After wandering the city’s “hip” district, running into a Really Really Free Market (yes!) and buying a “pop-out Boston Terrier,” we hit up Climb Max, Asheville’s sole indoor climbing gym. A little background on my climbing interest: I learned how to rock climb (i.e. belay and tie the right knots) a couple years back at Iron Works in Berekely, CA. That spoiled me, as the routes are clean, well-marked, rated properly, and the gym is super rad. By comparison, almost any other gym is going to be inferior…but still! Mark your shit, people. If tape is falling off the walls, fix it. Keep things clean, rate the routes, and make everything visible. These, to me, are the basics of a having a rad climbing gym.

It was fun to climb at Climb Max, but it’s mostly bouldering, with a spare crash pads and tape going every which-way. What is neat is that the main top rope set up is outside, literally, so passersby can see the action. There were four routes outside, decently marked, but with the dim evening light most were almost impossible to see. In conclusion: I love rock climbing, and I love local businesses, but that doesn’t excuse poor business practices (this is evidenced by Firestorm who are decidedly anti-capitalist, yet highly “professional!”)

Dinner was at Rosetta’s Kitchen, an all-vegetarian diner open late near the river in Asheville. Walking in you see lots of tattoos, “buy local” insignia, and a full wall of literature on everything from reclaiming your sexuality to quitting your job. It’s this kind of stuff that really makes me like the city – this hyper-leftist, anarcho-vegan attitude that seems to be just around the next corner. Food-wise Rosetta’s was the shit; we had a grilled portobello sandwich, “tempalo wings” made with local tempeh, and vegan chocolate cheesecake. They had some all-natural root beer that really was all-natural! Sugar, a bunch of spices, and carbonated water. So good.

Rosetta’s is also awesome for the following reasons: 1) they have a “sliding scale” dish consisting of beans, rice, and veggies that you can buy for $2-$6 – the idea is to not have to turn anyone away who is hungry 2) they have their own line of vegetarian/vegan burgers and other frozen goods sold in local health food stores (Earth Fare, for instance, which is amazing) 3) they’re open until 3am on the weekends and 4) both online and in-store, they offer “community connections” – a way for people to find out about new, progressive events in Asheville, which they actively support.

So far, Asheville is rad, but more vegan food, exploration, and forest trails await!

Photo credit (top): Joshua Cole

Coffee Gets A Boost!

I love coffee. And while I was never under the delusion that it was massively bad for me, I was always skeptical of the health benefits of “morning mud” as well. New research (done without animal testing) confirms the latter, however: coffee may extend your life! CNN reports:

Overall, coffee drinkers were less likely than their peers to die during the study, and the more coffee they drank, the lower their mortality risk tended to be. Compared with people who drank no coffee at all, men and women who drank six or more cups per day were 10% and 15% less likely, respectively, to die during the study.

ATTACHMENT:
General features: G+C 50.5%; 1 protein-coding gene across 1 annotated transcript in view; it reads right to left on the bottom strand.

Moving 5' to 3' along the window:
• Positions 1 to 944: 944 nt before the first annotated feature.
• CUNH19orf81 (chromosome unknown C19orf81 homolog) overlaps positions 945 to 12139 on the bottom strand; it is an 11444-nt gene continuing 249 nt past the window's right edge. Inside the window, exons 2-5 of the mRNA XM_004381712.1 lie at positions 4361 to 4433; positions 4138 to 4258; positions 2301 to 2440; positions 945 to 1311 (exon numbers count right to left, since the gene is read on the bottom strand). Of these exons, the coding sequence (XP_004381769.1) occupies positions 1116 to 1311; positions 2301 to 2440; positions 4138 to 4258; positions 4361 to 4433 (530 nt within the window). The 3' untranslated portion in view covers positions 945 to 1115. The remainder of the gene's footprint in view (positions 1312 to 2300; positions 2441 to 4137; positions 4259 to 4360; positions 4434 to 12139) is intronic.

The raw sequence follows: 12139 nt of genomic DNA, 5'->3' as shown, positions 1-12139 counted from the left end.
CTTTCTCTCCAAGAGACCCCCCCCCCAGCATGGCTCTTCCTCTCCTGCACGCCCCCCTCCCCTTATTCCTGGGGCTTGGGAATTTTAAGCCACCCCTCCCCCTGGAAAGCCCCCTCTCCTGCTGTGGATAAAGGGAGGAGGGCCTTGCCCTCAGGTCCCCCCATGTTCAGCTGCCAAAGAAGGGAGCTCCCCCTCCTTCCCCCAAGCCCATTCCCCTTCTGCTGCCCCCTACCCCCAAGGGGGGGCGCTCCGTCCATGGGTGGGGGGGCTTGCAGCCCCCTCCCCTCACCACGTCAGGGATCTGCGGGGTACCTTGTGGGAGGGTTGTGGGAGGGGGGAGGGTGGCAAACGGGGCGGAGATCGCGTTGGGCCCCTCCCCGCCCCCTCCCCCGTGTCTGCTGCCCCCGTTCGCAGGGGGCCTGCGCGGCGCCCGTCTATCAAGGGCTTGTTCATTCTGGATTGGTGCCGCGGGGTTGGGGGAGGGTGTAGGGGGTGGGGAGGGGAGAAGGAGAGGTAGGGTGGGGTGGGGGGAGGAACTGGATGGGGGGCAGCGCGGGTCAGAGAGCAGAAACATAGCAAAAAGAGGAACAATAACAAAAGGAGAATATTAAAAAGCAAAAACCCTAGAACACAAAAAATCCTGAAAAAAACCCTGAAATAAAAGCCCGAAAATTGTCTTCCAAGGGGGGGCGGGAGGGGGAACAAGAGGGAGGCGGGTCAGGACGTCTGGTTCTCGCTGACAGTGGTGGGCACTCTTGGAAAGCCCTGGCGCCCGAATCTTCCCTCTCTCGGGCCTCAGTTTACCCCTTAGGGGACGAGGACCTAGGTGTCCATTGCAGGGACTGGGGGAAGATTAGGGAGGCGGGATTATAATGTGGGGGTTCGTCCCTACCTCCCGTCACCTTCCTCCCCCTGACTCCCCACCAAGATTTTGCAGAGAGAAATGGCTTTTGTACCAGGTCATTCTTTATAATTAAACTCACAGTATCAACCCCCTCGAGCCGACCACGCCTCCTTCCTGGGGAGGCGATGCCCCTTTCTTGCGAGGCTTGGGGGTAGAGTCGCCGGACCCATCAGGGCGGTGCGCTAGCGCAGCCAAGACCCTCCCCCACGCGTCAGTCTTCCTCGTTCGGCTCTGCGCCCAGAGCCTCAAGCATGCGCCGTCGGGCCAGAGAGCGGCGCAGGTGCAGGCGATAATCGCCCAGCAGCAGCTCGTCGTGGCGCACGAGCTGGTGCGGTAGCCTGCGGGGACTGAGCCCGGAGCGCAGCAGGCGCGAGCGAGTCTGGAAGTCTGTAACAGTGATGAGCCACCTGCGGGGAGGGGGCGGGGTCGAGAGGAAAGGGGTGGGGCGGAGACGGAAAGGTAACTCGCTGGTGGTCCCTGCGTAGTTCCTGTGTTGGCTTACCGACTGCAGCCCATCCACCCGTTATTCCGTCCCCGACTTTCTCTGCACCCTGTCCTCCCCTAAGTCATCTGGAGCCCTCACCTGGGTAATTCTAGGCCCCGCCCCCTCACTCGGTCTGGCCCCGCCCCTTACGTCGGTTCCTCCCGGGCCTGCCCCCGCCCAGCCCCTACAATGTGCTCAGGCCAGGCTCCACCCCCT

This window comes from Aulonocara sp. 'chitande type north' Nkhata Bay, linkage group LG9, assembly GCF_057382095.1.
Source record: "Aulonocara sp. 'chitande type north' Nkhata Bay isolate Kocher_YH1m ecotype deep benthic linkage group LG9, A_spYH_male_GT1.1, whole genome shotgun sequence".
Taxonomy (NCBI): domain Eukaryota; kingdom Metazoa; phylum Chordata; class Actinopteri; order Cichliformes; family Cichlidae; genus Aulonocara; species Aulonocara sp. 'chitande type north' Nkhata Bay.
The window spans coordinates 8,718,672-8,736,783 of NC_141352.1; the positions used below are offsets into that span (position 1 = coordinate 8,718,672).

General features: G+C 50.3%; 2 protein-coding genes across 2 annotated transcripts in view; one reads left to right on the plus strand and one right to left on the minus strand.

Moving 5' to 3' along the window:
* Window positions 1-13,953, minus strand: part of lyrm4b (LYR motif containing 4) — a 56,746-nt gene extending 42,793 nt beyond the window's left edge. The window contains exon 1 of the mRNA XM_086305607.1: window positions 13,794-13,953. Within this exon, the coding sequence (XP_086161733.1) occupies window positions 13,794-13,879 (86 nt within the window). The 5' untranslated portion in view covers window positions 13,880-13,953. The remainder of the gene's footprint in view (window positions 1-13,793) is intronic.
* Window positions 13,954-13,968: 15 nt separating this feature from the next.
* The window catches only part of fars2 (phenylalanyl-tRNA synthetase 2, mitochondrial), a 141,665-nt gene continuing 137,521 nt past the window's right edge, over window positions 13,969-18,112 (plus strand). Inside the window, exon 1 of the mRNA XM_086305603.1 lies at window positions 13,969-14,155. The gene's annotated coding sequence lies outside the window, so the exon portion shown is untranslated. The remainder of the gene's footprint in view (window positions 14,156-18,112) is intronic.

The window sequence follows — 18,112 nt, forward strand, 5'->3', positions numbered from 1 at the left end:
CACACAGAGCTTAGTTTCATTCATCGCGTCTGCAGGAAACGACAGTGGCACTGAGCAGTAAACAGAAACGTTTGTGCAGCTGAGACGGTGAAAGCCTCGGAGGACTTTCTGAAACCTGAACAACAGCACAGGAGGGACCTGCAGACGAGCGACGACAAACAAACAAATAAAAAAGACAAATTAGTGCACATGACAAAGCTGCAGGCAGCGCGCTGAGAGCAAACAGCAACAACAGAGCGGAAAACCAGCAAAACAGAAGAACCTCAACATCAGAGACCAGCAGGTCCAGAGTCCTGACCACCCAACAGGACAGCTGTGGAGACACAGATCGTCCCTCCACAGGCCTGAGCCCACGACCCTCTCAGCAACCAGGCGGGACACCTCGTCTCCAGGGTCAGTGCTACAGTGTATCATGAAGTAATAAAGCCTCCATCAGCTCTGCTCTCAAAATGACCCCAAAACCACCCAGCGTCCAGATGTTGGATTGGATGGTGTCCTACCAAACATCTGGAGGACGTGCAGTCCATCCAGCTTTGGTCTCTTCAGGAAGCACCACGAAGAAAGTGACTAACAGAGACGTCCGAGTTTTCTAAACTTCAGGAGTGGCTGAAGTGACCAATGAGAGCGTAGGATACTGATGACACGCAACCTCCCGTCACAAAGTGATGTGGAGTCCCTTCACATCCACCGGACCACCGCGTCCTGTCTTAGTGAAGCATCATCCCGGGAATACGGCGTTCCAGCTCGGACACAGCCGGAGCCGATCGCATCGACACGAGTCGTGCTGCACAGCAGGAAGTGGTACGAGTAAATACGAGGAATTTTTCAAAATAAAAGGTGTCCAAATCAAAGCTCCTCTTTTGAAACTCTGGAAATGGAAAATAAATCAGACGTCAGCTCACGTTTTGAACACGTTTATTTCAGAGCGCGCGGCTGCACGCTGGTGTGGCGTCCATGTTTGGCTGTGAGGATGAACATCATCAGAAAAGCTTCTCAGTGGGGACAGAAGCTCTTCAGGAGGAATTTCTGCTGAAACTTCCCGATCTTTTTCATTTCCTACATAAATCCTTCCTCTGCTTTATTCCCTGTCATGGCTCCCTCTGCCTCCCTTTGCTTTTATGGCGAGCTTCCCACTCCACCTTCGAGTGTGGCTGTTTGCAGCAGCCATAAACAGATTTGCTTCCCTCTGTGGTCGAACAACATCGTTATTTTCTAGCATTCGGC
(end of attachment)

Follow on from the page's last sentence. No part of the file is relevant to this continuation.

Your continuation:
This pattern held when the researchers broke out the data by specific causes of death, including heart disease, lung disease, pneumonia,stroke, diabetes, infections, and even injuries and accidents. Cancer was the only major cause of death not associated with coffee consumption.

Six cups or more seems like an awful lot of coffee…but even one or two (a “modest” consumption) was associated with a 5-6% reduction in risk of chronic disease. Decaf versus caffeinated did not make a difference (yay!), but researchers are still unclear as to what the mechanisms in coffee are that provide a health benefit. A recent study at the University of Portugal summarized this position:

[S]everal biological activities, such as antioxidant, antimicrobial, anticariogenic, anti-inflammatory, antihypertensive, and antiglycative activities, have been attributed to coffee melanoidins.To understand the potential of coffee melanoidin health benefits, it is essential to know their chemical structures. The studies undertaken to date dealing with the structural characterization of coffee melanoidins have shown that polysaccharides, proteins, and chlorogenic acids are involved in coffee melanoidin formation. However, exact structures of coffee melanoidins and mechanisms involved in their formation are far to be elucidated.

I’m excited by this “coffee science” as one might say – in Malaysia last year they determined that roasting coffee beans at different temperatures (and quantities) could affect antioxidant activity and other beneficial compounds, such as chlorogenic acid (which supposedly slows glucose in the blood stream). Pretty cool!

As with most products, there’s a better, and worse way to buy: coffee is no exception. Buying certified fair trade coffee ensures that the farmers who grew those beans (most likely in Asia, or South America) were payed a fair price, and are able to grow and sell in a secure environment instead of dealing with shrewd “middlemen.” See “Buy Fair Trade: It Just Makes Sense” for more info. Organic coffee is also a plus, leaving the land in good condition after the beans are grown. Global Exchange has an extensive FAQ on the difference between fair-trade, organic, “shade grown,” and other ethical terminologies.

Photo: Amanda via flickr.

Note: There’s a petition going on right now for Starbucks to start serving certified Fair Trade coffee in their US stores Sign it here.